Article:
Text and pictures: Robert Bjarnason
D-CENT was represented at a panel at the Open Government Partnership summit (OGP) in Mexico in October 2015. Robert Bjarnason from Citizens Foundation took part in a panel titled “Supporting the use of tech for the next stage of open government models”.
The Open Government Partnership summit is a large conference with around 1500 participants from all around the world. It offers a great opportunity for members of the open government movement to consolidate and build momentum, to reflect on what is working and what is not, and to lay out a framework for further co-operation, exchange and action.
This years conference focus was on how open government can play a role in the implementation of the Sustainable Development Goals of the Post-2015 Development Agenda. D-CENT took part in many sessions and there was a general positive atmosphere and more and more countries joining every year.
Much important work has been completed in the framework of the Open Government Partnership but many people we spoke to expressed disappointment in implementing open government on the ground, especially people from civil society. This is where bottom-up projects like D-CENT can help with providing tools for governments and civil society to help implement the OGP vision. This also fits well with the new focus of OGP to do more work on the sub-national city level.
How technology changes the way we relate with governments?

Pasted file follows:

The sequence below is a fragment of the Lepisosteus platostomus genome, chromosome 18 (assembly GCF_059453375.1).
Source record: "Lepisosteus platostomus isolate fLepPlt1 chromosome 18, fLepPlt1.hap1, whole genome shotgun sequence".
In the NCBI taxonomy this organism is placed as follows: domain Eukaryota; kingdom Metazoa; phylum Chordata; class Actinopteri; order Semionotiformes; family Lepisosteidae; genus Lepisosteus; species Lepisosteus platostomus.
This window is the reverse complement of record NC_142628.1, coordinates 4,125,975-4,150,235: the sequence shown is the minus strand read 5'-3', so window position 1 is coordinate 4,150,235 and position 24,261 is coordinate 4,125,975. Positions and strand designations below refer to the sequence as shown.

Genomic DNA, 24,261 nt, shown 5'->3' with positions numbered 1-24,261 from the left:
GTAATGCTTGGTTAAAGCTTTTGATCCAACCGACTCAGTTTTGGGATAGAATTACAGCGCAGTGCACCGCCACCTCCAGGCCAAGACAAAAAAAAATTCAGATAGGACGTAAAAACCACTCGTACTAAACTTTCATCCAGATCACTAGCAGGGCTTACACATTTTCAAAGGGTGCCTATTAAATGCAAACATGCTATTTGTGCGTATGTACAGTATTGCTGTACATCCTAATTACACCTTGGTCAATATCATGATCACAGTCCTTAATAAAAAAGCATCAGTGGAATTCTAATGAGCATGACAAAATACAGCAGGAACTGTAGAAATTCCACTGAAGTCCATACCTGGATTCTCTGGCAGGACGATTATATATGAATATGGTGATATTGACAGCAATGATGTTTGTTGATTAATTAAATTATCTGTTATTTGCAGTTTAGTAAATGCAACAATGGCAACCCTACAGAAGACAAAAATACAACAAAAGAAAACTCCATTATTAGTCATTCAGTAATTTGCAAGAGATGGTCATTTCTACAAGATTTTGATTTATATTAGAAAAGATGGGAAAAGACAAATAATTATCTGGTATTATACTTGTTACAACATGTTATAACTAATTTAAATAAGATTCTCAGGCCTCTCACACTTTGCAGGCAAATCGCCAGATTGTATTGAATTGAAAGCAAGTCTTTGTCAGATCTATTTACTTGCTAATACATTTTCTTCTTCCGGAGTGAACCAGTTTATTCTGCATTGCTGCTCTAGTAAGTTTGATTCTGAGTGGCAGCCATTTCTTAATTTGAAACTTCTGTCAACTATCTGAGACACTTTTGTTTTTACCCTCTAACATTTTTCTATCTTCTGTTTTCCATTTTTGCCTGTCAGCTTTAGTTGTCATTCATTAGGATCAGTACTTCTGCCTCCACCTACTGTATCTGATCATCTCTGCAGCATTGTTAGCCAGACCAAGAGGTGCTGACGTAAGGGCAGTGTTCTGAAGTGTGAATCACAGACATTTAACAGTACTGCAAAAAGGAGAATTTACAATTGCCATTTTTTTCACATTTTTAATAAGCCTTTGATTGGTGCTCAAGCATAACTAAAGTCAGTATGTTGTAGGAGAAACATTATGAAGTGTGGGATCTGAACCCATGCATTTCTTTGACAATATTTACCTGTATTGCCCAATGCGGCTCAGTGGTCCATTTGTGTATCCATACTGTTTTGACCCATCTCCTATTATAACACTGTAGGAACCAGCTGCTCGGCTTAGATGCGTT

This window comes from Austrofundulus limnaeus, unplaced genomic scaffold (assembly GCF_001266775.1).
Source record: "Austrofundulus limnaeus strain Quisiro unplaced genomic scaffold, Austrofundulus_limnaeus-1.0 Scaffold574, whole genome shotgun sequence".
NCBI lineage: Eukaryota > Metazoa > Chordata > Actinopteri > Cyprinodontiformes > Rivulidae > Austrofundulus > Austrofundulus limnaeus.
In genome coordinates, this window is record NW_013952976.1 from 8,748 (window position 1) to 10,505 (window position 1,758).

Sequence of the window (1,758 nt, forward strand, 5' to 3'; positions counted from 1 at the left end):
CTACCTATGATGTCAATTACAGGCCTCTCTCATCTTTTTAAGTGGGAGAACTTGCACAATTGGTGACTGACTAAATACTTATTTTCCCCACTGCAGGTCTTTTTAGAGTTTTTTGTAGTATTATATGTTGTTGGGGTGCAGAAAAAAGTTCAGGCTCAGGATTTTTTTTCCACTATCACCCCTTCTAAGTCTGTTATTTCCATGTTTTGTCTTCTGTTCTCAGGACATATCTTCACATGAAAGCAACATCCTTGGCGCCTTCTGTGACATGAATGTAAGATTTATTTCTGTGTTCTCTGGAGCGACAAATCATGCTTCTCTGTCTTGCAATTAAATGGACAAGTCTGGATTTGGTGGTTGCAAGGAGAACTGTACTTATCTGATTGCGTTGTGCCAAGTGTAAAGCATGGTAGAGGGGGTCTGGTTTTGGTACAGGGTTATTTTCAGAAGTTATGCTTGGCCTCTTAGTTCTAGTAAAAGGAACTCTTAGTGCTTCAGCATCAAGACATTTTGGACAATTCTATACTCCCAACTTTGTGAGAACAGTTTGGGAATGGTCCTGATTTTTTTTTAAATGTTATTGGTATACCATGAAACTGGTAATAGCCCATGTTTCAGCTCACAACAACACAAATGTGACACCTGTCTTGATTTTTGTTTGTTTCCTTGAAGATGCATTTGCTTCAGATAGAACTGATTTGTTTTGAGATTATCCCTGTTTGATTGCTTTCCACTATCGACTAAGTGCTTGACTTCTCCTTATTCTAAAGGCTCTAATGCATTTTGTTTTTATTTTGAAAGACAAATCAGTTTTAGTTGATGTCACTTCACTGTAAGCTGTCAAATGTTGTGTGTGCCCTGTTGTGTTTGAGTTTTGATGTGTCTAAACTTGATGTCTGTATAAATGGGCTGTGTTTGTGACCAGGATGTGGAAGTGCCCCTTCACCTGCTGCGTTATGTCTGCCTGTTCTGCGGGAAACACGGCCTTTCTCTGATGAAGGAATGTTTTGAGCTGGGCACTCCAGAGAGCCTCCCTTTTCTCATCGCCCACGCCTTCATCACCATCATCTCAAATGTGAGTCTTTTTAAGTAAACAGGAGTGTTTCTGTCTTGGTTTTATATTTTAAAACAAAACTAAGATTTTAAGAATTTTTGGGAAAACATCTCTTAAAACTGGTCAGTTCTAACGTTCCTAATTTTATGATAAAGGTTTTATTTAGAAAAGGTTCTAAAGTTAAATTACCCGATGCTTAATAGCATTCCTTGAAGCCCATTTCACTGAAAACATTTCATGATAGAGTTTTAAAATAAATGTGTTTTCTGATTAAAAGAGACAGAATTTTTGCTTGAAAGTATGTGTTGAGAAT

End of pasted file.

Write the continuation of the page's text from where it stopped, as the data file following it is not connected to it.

Robert Bjarnason from Citizens Foundation took part in a panel titled “Supporting the use of tech for the next stage of open government models”. The session was part of the Civic tech track of the conference. It had the following speakers:
– Paul Maltby, Director of Data, Cabinet Office, UK
– Ed Parkes, Nesta
– Steve Preston, MIME Consulting
– Ms Zanda Kalnina-Lukasevica, Parliamentary State Secretary for EU affairs, Latvia
– Pauline Véron, Deputy Mayor of Paris
– Robert Bjarnason, Citizens Foundation, D-CENT partner
The panel started with Paul Malty setting out some broad thoughts on the direction of travel of open government work from his perspective especially highlighting the two specific approaches to tech in the open government world – one on supporting organisations to use open data for social good and the other to support the development of digital democracy applications.
Then Ed Parkes and Steve Preston talked about a platform based on open data from the Department for Education which supports young people to make data informed decisions about their exam choices at age 16. This platform won an innovation grant from a challenge called Open Data Challenge Series managed by Nesta. Zanda Kalnina-Lukasevica talked about the latest developments in citizen participation in Latvia.
Robert Bjarnason presented the Icelandic D-CENT pilot and tools that are used for participatory democracy in Reykjavik, Iceland. Your Priorities is one of the D-CENT tools and is used for connecting citizens with their representatives. Robert also presented ideas about a Digital Commons for Open Government which is a way to evaluate and disseminate open source tools developed by projects like D-CENT and NGOs to governments.
Finally, Pauline Véron from Paris presented a recent and very successful participatory budgeting in Paris.
Robert summed it up by saying: “Taking part in the OGP Summit was a great experience and important that people from all around the world meet and discuss the next steps for open government.”